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Lynch’s actions are hurting his own good name

None could be categorised as malicious, but taken as a body of work, they go by the name of cheap shots. Dirt cheap, as it happens, costing merely a couple of thousand dollars worth of fines.

In this, the AFL has done him no favours.

Firstly, it does not take priors into account. Lynch could continue to take his petty liberties every week and as long as they did not rise to a certain amorphous threshold of force in the MRO’s algorithm, they would cost him only a bit of petty cash.

Last week, he escaped on that mostly finely wrought of provisions, developed out of long precedent and sharpened to a legal nicety. It’s called the “it’s a final” clause.

A suspension in the latter half of this season might have woken Lynch up. Three suspensions did for Tom Hawkins two years ago. About him, you can safely say that he has spent his convictions, and none will be recorded.

Lynch’s coach, Damian Hardwick, has also done him a disservice by defending him under the tired and specious rubric of how footy is a man’s game and Richmond’s way is to play it hard.

Literally, none of this season’s five incidents were in the play, which explodes the hard play alibi. This sets Lynch’s catalogue of misdemeanours apart from those of Trent Cotchin, his captain. Over-reach or clumsiness at the ball is a different thing to snide shots off it.

In the case of Brisbane Lion Alex Witherden, the ball was long gone when Lynch pushed his head into the ground. In the case of Gold Coast’s Sam Collins, it was yet to arrive when Lynch swung a fist into his stomach. Last week, the ball wasn’t even in play when Lynch knelt into the neck of the prone Dougal Howard. Man’s game? Well, they were all men.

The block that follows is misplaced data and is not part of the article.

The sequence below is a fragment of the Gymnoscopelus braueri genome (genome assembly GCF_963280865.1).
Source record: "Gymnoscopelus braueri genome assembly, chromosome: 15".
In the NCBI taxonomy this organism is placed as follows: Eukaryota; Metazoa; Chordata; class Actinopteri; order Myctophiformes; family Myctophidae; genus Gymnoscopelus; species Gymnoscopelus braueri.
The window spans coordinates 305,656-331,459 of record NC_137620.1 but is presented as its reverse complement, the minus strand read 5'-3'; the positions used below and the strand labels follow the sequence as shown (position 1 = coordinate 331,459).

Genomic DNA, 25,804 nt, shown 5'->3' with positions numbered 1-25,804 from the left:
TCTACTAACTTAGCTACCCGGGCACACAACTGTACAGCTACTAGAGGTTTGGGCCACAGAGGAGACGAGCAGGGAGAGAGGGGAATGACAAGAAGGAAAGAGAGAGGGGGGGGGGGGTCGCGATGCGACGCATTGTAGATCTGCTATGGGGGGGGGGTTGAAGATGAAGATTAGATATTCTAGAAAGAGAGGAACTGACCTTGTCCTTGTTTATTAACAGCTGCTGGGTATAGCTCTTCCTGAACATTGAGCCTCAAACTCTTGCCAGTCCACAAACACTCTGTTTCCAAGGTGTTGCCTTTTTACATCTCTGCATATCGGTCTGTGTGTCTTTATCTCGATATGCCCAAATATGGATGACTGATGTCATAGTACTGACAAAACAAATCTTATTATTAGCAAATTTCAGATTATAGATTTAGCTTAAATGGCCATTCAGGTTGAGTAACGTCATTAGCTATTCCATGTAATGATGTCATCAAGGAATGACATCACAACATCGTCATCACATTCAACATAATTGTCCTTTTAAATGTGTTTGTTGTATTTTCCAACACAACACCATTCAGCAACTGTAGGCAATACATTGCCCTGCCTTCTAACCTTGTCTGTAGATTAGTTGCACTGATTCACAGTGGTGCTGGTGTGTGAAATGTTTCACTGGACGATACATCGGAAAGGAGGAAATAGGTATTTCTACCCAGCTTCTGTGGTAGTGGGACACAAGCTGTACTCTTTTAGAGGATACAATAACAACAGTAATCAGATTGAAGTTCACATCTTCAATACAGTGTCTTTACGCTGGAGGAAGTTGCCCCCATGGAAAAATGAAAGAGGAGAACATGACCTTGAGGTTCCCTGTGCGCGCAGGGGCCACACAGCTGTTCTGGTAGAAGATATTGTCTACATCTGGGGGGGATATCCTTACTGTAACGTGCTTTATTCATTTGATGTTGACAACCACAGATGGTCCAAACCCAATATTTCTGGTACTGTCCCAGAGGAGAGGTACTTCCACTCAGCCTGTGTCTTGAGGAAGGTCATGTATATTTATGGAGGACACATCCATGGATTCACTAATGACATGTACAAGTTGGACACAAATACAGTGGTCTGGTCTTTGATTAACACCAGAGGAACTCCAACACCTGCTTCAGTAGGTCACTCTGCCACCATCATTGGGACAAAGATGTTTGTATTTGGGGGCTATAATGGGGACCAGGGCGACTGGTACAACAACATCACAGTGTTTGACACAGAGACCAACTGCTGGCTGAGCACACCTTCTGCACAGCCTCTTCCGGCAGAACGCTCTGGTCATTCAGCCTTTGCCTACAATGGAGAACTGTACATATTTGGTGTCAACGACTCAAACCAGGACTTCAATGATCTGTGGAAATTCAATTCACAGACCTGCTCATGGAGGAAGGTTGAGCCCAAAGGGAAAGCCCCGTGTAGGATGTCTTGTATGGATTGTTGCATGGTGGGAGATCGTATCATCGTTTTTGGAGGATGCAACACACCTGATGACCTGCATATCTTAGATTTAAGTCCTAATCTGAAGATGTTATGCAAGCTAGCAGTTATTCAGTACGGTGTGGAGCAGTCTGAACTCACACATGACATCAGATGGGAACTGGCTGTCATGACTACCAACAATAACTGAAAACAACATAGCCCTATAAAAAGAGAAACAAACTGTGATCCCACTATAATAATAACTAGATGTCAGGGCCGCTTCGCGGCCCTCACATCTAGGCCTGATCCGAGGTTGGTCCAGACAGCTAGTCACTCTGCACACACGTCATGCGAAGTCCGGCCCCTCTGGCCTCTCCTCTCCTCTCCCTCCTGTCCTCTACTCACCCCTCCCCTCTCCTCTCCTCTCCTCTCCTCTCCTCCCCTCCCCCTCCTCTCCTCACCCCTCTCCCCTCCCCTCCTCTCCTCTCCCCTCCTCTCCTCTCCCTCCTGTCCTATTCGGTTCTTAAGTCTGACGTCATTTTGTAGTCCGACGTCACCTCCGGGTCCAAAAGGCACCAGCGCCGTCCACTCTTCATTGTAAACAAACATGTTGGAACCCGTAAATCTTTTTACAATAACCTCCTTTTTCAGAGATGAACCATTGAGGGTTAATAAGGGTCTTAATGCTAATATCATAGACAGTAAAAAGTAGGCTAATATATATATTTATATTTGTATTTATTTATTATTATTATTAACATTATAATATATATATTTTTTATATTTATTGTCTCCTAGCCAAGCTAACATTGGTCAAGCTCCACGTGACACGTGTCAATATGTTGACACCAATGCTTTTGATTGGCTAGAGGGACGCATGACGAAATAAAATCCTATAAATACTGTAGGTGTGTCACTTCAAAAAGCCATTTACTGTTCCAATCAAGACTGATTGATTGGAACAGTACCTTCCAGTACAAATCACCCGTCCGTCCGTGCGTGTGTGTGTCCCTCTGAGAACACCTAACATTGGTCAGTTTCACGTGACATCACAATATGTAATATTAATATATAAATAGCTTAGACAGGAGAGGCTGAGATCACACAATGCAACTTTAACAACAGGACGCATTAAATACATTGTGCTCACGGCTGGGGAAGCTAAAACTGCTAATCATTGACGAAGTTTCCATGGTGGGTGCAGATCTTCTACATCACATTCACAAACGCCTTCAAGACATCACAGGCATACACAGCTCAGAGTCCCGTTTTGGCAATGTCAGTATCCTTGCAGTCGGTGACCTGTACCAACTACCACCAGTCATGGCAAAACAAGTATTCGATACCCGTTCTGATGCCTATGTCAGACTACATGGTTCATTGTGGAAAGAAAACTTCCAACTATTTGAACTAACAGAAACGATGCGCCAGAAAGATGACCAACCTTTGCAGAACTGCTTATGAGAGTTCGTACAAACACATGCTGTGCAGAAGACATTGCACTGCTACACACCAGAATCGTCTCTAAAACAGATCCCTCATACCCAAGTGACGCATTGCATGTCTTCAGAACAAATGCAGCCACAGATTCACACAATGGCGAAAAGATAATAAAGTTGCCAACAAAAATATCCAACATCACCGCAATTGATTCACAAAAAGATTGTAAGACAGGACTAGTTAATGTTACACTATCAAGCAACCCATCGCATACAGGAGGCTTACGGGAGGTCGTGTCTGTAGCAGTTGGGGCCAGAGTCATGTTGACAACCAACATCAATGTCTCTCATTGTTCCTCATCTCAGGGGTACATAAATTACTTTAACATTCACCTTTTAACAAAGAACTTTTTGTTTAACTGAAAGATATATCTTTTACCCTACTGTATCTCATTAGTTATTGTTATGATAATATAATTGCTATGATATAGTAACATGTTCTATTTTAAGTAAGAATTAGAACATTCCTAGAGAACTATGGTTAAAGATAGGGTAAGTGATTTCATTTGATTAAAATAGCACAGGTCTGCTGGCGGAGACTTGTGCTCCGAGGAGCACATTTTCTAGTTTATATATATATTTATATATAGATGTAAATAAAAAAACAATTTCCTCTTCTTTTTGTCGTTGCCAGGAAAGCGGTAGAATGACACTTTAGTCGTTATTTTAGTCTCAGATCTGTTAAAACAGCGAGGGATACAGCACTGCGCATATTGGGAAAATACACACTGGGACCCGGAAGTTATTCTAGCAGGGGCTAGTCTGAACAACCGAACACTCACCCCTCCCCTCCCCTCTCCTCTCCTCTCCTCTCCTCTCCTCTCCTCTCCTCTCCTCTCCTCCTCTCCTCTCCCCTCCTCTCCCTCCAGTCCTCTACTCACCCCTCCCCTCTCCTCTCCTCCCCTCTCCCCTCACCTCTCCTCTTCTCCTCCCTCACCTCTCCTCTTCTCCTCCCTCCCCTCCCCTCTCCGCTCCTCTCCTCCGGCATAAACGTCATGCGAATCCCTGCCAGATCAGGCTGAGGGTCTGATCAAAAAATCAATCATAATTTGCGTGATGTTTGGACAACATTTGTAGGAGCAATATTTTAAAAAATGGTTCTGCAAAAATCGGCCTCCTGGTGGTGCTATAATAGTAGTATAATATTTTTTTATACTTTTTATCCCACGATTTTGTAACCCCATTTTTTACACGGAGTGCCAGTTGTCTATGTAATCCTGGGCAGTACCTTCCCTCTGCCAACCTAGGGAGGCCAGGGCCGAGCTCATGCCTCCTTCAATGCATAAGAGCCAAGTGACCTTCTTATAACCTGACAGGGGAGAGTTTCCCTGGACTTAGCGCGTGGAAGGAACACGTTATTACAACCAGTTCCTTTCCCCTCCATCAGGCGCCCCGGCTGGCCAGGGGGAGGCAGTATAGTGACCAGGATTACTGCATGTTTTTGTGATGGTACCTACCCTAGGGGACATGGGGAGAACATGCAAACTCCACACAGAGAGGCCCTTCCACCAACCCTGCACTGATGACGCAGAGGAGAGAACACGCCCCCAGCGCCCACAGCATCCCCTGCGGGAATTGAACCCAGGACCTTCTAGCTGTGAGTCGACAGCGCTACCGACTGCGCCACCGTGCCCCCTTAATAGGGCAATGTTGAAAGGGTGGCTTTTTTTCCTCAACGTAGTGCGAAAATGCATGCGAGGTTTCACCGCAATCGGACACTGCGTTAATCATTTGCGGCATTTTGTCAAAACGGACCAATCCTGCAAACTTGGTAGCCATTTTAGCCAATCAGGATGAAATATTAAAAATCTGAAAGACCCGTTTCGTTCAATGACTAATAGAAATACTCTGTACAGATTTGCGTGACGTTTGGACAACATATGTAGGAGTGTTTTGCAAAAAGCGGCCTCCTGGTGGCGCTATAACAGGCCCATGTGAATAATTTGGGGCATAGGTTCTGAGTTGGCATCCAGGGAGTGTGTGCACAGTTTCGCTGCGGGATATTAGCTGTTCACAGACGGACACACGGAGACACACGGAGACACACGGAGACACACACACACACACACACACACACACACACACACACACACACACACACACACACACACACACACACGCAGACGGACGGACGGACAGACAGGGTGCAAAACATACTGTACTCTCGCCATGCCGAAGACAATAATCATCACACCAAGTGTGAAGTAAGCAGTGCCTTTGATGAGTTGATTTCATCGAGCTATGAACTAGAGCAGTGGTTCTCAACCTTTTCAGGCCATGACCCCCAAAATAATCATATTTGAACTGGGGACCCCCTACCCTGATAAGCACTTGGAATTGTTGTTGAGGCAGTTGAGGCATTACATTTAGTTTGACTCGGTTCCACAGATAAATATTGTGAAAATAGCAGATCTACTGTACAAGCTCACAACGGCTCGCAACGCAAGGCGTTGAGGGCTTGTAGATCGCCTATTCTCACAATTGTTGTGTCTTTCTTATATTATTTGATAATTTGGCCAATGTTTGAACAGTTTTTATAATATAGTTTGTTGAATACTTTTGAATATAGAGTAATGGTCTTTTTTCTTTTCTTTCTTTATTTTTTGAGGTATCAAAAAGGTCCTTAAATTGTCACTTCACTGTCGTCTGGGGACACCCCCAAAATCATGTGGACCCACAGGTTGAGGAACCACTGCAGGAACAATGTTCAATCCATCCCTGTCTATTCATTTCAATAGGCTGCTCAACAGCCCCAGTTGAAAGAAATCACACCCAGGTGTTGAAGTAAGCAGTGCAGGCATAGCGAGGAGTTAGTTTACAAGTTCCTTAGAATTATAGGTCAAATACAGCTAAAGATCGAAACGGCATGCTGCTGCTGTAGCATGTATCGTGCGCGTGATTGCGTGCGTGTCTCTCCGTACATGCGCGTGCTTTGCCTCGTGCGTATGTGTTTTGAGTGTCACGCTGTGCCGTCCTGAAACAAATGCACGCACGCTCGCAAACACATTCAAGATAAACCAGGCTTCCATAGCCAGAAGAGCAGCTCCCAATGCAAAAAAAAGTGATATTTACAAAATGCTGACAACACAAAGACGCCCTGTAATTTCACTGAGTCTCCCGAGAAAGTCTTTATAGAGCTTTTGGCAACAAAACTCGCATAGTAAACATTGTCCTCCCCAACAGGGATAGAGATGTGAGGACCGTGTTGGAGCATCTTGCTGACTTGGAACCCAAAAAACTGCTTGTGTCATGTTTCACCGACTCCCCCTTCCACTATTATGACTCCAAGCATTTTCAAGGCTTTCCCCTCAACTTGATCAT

Yes, AFL footy is played in a highly aggravated environment. Yes, no doubt Lynch gets his share of roughing up. The best players learn to shrug off that sort of attention.

Lynch need look only a little further upfield for an exemplar. If opponents don’t harass Dustin Martin now, it’s because they’ve learned that he is likely to retaliate not with blows, but Brownlow Medal votes.

From all accounts, away from the arena, Lynch is an unassuming character. He may think he doesn’t care about how he is perceived, but he will. He is not a natural enforcer, and it shows when he tries to be one.

What he is, is a magnificent footballer, as could also be seen last week. So it’s all the more imperative that he acts to protect his reputation, for it will be his most precious trophy.

“Who steals my purse steals trash,” says Iago in Shakespeare’s Othello. “ ‘Tis something, nothing; ’twas mine, ’tis his, and has been slave to thousands. But he that filches from me my good name robs me of that which not enriches him, and makes me poor indeed’.”

Latterly, but hopefully no more, Tom Lynch is robbing himself.

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